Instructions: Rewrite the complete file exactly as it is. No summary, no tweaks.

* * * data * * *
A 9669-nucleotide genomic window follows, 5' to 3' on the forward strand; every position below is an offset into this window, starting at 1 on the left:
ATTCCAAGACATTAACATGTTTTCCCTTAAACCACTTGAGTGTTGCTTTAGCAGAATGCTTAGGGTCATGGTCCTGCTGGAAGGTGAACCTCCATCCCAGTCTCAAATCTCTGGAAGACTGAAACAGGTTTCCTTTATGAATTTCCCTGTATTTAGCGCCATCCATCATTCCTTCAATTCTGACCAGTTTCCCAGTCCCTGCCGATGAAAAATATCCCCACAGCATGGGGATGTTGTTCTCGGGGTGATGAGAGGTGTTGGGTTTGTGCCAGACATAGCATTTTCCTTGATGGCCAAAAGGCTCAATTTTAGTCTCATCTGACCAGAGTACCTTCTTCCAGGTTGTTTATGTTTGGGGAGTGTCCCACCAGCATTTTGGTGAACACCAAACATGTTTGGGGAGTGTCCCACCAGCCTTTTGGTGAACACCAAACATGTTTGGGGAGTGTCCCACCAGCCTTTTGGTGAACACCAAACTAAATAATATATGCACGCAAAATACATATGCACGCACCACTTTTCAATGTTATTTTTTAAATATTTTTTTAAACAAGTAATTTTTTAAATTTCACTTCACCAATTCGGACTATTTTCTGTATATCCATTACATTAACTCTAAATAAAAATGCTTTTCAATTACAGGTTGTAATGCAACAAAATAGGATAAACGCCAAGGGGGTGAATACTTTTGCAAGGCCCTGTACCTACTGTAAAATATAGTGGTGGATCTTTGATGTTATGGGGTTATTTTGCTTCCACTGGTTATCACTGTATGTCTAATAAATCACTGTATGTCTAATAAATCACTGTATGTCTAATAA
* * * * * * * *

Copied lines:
A 9669-nucleotide genomic window follows, 5' to 3' on the forward strand; every position below is an offset into this window, starting at 1 on the left:
ATTCCAAGACATTAACATGTTTTCCCTTAAACCACTTGAGTGTTGCTTTAGCAGAATGCTTAGGGTCATGGTCCTGCTGGAAGGTGAACCTCCATCCCAGTCTCAAATCTCTGGAAGACTGAAACAGGTTTCCTTTATGAATTTCCCTGTATTTAGCGCCATCCATCATTCCTTCAATTCTGACCAGTTTCCCAGTCCCTGCCGATGAAAAATATCCCCACAGCATGGGGATGTTGTTCTCGGGGTGATGAGAGGTGTTGGGTTTGTGCCAGACATAGCATTTTCCTTGATGGCCAAAAGGCTCAATTTTAGTCTCATCTGACCAGAGTACCTTCTTCCAGGTTGTTTATGTTTGGGGAGTGTCCCACCAGCATTTTGGTGAACACCAAACATGTTTGGGGAGTGTCCCACCAGCCTTTTGGTGAACACCAAACATGTTTGGGGAGTGTCCCACCAGCCTTTTGGTGAACACCAAACTAAATAATATATGCACGCAAAATACATATGCACGCACCACTTTTCAATGTTATTTTTTAAATATTTTTTTAAACAAGTAATTTTTTAAATTTCACTTCACCAATTCGGACTATTTTCTGTATATCCATTACATTAACTCTAAATAAAAATGCTTTTCAATTACAGGTTGTAATGCAACAAAATAGGATAAACGCCAAGGGGGTGAATACTTTTGCAAGGCCCTGTACCTACTGTAAAATATAGTGGTGGATCTTTGATGTTATGGGGTTATTTTGCTTCCACTGGTTATCACTGTATGTCTAATAAATCACTGTATGTCTAATAAATCACTGTATGTCTAATAA